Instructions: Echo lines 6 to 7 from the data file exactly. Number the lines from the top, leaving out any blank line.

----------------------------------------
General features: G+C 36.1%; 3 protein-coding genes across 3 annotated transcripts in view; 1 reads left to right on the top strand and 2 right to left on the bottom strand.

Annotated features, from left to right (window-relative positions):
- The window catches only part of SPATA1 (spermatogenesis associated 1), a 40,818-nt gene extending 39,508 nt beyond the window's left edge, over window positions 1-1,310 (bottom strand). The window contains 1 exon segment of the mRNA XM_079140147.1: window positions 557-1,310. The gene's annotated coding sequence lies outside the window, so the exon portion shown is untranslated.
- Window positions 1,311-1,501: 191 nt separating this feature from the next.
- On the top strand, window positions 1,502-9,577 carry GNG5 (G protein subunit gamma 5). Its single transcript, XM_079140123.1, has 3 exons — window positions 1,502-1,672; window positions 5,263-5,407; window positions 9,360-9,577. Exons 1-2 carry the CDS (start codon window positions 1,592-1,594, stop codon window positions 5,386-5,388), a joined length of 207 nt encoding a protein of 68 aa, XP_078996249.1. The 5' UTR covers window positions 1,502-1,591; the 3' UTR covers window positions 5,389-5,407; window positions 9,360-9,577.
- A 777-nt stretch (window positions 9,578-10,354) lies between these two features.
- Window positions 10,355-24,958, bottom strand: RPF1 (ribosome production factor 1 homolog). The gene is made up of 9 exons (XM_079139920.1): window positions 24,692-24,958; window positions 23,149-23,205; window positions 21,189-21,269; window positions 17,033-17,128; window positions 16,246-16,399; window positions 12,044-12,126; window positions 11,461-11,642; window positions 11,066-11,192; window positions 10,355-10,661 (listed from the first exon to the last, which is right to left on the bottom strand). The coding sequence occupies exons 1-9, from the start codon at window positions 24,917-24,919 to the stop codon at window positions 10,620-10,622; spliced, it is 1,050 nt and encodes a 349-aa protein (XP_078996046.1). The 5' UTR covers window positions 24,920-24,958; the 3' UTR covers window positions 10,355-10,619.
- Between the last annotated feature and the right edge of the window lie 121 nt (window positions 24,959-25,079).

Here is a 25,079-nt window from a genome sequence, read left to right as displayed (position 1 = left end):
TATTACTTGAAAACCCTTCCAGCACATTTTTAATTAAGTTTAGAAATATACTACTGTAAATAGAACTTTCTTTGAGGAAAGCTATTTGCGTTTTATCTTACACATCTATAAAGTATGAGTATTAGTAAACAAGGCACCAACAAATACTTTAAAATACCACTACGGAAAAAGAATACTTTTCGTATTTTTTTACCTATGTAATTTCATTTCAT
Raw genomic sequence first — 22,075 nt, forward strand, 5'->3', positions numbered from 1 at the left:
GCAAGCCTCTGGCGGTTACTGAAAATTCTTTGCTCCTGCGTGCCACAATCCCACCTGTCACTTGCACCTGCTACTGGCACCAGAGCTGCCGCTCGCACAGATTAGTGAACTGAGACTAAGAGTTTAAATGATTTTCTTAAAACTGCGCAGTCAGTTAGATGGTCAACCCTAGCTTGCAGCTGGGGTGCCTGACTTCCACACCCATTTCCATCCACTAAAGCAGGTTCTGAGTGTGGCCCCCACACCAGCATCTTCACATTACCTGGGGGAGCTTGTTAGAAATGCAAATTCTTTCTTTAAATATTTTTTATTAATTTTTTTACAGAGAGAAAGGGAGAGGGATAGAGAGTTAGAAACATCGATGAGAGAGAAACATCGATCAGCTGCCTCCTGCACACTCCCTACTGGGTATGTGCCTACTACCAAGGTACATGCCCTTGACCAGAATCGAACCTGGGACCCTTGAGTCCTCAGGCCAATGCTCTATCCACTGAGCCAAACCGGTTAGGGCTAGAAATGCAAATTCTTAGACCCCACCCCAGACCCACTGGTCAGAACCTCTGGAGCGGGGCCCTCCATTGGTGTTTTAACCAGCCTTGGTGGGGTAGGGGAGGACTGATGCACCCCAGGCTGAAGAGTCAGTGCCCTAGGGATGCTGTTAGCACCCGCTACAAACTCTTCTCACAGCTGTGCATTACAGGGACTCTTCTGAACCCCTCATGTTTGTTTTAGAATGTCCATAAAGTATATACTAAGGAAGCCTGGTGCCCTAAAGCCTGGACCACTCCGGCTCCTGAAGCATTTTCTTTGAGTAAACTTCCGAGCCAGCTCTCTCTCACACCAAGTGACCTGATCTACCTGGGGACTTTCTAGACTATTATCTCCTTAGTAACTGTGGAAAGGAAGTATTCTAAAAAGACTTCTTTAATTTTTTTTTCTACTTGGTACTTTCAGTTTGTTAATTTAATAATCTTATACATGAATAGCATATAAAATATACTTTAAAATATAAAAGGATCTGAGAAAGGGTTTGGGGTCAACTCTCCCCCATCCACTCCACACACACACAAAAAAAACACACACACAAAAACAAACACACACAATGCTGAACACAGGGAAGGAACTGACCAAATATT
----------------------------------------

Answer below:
- A 777-nt stretch (window positions 9,578-10,354) lies between these two features.
- Window positions 10,355-24,958, bottom strand: RPF1 (ribosome production factor 1 homolog). The gene is made up of 9 exons (XM_079139920.1): window positions 24,692-24,958; window positions 23,149-23,205; window positions 21,189-21,269; window positions 17,033-17,128; window positions 16,246-16,399; window positions 12,044-12,126; window positions 11,461-11,642; window positions 11,066-11,192; window positions 10,355-10,661 (listed from the first exon to the last, which is right to left on the bottom strand). The coding sequence occupies exons 1-9, from the start codon at window positions 24,917-24,919 to the stop codon at window positions 10,620-10,622; spliced, it is 1,050 nt and encodes a 349-aa protein (XP_078996046.1). The 5' UTR covers window positions 24,920-24,958; the 3' UTR covers window positions 10,355-10,619.